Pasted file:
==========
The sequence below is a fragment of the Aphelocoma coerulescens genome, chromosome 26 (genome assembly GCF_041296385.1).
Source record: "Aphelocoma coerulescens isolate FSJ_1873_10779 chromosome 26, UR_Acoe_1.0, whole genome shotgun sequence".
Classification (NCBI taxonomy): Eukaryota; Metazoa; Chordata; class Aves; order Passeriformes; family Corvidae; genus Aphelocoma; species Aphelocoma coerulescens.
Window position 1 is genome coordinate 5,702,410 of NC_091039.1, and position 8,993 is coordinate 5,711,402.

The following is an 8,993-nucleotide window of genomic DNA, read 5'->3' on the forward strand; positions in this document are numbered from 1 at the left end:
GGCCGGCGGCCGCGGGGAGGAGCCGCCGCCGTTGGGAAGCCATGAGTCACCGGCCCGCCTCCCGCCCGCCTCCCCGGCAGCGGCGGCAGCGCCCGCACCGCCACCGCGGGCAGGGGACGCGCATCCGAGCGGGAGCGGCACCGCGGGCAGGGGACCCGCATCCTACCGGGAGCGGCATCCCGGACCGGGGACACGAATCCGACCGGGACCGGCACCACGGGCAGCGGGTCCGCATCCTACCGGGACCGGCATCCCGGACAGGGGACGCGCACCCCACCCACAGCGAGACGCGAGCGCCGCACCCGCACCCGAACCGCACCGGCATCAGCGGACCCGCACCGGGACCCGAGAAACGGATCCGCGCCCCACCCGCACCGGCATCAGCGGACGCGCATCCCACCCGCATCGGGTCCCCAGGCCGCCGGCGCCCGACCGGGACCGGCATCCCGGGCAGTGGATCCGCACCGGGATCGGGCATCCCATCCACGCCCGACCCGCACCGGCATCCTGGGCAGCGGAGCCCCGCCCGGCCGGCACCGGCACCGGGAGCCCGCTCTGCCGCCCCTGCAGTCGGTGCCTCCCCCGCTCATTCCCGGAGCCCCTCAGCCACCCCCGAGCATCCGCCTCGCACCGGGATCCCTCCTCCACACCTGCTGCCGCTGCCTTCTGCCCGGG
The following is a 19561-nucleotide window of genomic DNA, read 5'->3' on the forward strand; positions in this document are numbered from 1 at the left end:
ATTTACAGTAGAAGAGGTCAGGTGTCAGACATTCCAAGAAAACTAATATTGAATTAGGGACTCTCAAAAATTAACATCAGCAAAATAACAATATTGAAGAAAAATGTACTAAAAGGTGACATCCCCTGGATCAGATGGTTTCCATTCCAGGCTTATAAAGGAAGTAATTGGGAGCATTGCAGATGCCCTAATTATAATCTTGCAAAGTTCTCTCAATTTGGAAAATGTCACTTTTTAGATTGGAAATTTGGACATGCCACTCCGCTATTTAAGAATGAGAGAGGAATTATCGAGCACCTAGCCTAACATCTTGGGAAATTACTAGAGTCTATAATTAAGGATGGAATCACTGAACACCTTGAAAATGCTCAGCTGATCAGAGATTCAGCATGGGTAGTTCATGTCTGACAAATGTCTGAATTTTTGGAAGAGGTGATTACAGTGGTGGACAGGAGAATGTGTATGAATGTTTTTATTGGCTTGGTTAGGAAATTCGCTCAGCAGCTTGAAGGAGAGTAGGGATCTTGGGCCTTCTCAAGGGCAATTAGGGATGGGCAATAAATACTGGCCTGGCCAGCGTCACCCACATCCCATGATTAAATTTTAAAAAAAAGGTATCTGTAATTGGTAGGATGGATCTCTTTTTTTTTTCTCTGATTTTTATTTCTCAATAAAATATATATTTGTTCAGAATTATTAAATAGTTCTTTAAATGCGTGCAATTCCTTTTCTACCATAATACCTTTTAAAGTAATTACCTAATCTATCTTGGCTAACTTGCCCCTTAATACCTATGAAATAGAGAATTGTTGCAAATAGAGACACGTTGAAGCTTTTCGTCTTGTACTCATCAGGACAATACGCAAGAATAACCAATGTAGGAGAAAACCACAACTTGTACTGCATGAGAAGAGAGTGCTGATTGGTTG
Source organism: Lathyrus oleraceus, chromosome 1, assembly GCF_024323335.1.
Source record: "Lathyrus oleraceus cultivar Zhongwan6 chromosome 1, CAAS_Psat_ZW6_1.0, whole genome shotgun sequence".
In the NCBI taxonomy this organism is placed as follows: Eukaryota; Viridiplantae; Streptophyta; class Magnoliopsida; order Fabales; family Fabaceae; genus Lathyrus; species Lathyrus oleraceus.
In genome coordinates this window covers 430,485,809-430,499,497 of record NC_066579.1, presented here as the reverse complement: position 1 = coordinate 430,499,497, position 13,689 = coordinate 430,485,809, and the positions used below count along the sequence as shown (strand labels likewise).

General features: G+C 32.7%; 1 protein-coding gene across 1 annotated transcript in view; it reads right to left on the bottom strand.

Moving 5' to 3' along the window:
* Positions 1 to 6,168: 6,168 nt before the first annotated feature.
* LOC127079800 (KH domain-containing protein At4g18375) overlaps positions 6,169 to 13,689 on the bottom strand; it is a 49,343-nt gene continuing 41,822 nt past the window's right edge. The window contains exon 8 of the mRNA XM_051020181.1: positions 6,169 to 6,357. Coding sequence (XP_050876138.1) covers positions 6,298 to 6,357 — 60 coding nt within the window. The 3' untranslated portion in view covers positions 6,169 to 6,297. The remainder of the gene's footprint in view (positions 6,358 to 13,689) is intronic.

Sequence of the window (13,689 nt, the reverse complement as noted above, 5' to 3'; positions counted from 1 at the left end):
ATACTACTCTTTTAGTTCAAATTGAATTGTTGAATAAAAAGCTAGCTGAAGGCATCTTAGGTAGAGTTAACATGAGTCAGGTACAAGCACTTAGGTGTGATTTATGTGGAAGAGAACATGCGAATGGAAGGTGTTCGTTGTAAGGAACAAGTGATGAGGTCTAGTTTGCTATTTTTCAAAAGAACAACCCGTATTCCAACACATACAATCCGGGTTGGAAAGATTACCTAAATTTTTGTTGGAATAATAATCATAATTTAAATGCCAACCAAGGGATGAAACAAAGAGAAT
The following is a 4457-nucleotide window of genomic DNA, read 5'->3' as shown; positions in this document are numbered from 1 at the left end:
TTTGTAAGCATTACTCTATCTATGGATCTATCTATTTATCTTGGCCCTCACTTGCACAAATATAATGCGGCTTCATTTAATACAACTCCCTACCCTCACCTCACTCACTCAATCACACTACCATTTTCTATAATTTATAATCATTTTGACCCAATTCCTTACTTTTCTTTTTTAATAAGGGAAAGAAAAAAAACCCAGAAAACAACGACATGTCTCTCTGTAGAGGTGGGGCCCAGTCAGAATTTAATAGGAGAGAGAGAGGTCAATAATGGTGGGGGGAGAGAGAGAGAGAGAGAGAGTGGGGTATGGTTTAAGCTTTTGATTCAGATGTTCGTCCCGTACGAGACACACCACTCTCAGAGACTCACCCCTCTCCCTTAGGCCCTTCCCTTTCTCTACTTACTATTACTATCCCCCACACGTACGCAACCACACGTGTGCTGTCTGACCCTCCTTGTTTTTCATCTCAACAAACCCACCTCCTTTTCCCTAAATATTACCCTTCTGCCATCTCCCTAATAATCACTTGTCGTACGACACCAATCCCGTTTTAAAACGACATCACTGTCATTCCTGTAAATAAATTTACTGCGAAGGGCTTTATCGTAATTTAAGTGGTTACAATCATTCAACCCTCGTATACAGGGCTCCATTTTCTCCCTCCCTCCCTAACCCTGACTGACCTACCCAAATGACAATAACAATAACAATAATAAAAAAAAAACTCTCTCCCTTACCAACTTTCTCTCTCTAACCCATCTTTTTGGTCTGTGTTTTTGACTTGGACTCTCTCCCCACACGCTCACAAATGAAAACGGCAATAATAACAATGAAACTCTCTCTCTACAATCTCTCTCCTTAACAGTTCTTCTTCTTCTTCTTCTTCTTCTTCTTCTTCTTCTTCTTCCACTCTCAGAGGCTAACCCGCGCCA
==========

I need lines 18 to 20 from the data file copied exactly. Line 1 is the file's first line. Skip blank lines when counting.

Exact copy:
ATACTACTCTTTTAGTTCAAATTGAATTGTTGAATAAAAAGCTAGCTGAAGGCATCTTAGGTAGAGTTAACATGAGTCAGGTACAAGCACTTAGGTGTGATTTATGTGGAAGAGAACATGCGAATGGAAGGTGTTCGTTGTAAGGAACAAGTGATGAGGTCTAGTTTGCTATTTTTCAAAAGAACAACCCGTATTCCAACACATACAATCCGGGTTGGAAAGATTACCTAAATTTTTGTTGGAATAATAATCATAATTTAAATGCCAACCAAGGGATGAAACAAAGAGAAT
The following is a 4457-nucleotide window of genomic DNA, read 5'->3' as shown; positions in this document are numbered from 1 at the left end:
TTTGTAAGCATTACTCTATCTATGGATCTATCTATTTATCTTGGCCCTCACTTGCACAAATATAATGCGGCTTCATTTAATACAACTCCCTACCCTCACCTCACTCACTCAATCACACTACCATTTTCTATAATTTATAATCATTTTGACCCAATTCCTTACTTTTCTTTTTTAATAAGGGAAAGAAAAAAAACCCAGAAAACAACGACATGTCTCTCTGTAGAGGTGGGGCCCAGTCAGAATTTAATAGGAGAGAGAGAGGTCAATAATGGTGGGGGGAGAGAGAGAGAGAGAGAGAGTGGGGTATGGTTTAAGCTTTTGATTCAGATGTTCGTCCCGTACGAGACACACCACTCTCAGAGACTCACCCCTCTCCCTTAGGCCCTTCCCTTTCTCTACTTACTATTACTATCCCCCACACGTACGCAACCACACGTGTGCTGTCTGACCCTCCTTGTTTTTCATCTCAACAAACCCACCTCCTTTTCCCTAAATATTACCCTTCTGCCATCTCCCTAATAATCACTTGTCGTACGACACCAATCCCGTTTTAAAACGACATCACTGTCATTCCTGTAAATAAATTTACTGCGAAGGGCTTTATCGTAATTTAAGTGGTTACAATCATTCAACCCTCGTATACAGGGCTCCATTTTCTCCCTCCCTCCCTAACCCTGACTGACCTACCCAAATGACAATAACAATAACAATAATAAAAAAAAAACTCTCTCCCTTACCAACTTTCTCTCTCTAACCCATCTTTTTGGTCTGTGTTTTTGACTTGGACTCTCTCCCCACACGCTCACAAATGAAAACGGCAATAATAACAATGAAACTCTCTCTCTACAATCTCTCTCCTTAACAGTTCTTCTTCTTCTTCTTCTTCTTCTTCTTCTTCTTCTTCTTCCACTCTCAGAGGCTAACCCGCGCCA